15. A,

    Did you get the note I left for you on your blog?

    K.

  16. K.

    Yup, I did, but I have a feeling this week will be crazy at work.  I’ve had enough trouble leaving the office this last week.
    I’ll e-mail you sometime this week, maybe catch up on fri/sat?  Depending on how busy it is on fri…

    A.

  17. Anytime.  As you know, I live in Collingwood.  (Damn St. Kilda. 100-99!)  Send me an email and I’ll give you my mobile number.

  18. If we’re going to go this far off topic…

    http://www.quixreason.wordpress.com

    My first Hypo just went up… :-)

  19. I found it interesting that the statute did not seem to qualify the act or threat in the terms of the CAT “. . .  intentionally inflicted on a person for such purposes as obtaining from him or a third person information or a confession.”.  Whatever the ostensible purpose of waterboarding and the like, there seems to be a major degree of simple demonstration of power involved.  These seem understandable as simple abuses of power in acts of degradation.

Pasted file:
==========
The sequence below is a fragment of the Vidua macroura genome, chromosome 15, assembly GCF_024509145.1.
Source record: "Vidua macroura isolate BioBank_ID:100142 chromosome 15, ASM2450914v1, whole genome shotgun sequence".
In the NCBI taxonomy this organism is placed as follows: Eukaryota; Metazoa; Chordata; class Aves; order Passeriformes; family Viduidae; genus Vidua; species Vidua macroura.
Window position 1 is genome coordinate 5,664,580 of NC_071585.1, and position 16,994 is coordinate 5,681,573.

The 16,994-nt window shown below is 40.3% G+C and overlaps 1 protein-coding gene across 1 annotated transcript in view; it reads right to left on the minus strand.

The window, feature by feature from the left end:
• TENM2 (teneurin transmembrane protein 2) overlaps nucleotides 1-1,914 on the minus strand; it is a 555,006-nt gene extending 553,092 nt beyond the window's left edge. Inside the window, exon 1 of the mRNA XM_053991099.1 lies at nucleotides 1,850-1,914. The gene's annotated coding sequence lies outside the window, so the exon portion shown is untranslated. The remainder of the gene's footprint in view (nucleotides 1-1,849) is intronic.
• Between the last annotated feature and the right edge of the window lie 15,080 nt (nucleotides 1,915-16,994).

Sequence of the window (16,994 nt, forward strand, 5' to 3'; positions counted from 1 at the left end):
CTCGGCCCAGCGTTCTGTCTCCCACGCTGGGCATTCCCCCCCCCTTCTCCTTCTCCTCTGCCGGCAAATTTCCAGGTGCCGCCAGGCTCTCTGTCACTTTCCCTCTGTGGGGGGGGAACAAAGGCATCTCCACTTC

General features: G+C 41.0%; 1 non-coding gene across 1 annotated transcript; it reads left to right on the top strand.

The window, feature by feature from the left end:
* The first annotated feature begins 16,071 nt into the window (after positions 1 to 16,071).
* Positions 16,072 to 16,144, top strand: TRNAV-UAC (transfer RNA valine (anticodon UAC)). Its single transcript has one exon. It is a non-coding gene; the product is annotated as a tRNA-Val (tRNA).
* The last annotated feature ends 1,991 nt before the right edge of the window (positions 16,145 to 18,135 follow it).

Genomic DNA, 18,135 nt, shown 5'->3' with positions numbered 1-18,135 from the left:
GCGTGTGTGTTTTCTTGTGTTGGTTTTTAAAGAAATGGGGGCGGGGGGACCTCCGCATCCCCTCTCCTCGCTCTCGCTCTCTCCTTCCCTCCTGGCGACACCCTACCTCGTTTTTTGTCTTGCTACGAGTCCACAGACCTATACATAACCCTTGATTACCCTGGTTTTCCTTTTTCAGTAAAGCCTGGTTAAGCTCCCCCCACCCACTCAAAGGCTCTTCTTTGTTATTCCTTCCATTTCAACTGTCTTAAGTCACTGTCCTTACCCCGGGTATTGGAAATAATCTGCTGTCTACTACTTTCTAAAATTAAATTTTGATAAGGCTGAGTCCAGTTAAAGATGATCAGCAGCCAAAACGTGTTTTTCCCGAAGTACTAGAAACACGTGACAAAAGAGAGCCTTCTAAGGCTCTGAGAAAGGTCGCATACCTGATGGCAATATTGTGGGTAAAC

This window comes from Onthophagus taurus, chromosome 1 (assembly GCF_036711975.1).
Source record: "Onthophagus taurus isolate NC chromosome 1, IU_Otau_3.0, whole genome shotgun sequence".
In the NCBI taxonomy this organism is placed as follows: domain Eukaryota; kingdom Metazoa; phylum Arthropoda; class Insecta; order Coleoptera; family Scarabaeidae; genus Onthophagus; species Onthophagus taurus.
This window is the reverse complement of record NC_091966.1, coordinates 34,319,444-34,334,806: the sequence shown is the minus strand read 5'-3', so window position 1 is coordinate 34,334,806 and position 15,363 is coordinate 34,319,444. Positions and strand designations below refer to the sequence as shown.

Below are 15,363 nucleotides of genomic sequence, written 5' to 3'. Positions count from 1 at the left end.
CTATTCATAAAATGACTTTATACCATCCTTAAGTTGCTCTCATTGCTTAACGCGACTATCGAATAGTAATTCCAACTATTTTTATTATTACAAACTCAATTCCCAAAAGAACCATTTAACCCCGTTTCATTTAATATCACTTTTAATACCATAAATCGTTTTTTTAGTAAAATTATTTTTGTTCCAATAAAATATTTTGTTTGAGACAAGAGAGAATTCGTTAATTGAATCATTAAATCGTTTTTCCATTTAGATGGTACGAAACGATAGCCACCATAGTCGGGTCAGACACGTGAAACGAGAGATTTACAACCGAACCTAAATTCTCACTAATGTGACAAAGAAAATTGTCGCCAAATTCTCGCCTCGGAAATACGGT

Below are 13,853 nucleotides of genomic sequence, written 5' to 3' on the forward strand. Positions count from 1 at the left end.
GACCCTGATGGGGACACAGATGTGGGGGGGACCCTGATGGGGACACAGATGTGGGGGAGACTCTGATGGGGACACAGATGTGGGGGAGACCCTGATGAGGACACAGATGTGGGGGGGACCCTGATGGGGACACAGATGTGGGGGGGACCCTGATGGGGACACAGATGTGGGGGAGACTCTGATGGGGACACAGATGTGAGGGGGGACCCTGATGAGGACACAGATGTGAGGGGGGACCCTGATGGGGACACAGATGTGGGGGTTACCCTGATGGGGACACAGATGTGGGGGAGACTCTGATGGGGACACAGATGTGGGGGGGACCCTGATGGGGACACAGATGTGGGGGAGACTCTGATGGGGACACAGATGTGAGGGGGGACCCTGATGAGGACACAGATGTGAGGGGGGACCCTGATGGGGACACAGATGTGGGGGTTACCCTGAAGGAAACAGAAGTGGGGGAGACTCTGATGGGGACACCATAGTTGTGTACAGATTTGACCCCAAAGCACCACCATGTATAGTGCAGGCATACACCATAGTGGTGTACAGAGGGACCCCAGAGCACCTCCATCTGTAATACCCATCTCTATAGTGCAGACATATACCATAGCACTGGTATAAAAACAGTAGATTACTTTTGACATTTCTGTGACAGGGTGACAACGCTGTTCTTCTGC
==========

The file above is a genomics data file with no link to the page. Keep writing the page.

20. I’m surprised there isn’t more of a discussion of United States v. Lee which (in my reading at least) supports the contention that waterboarding is torture.

    HLS – Your definition of torture excludes various acts, such as the threat to execute one’s family in front of someone in order to gain intelligence or to actually execute or ‘torture’ that family member in order to get someone to talk–both of which are torture against the third party. None of these acts physically harm the third party at all, yet both the threat and actual execution of a family member would (I hope we can agree) cause severe prolonged mental harm. While I’m in agreement with KJH that the relevant statutes do not require physical harm for an act to qualify as ‘mental torture,’ even if that weren’t the case, customary international law would decouple mental torture from physical torture to account for the acts described above

    Lastly even if the torture statute required a consequent element, is someone really willing to defend that someone can be waterboarded 183 times and walk away from the situation after a week or so?

  21. Effy,

    No it doesn’t.  Such acts would probably fall under 2(D).  I was merely dealing with 2(A).

  22. KJH,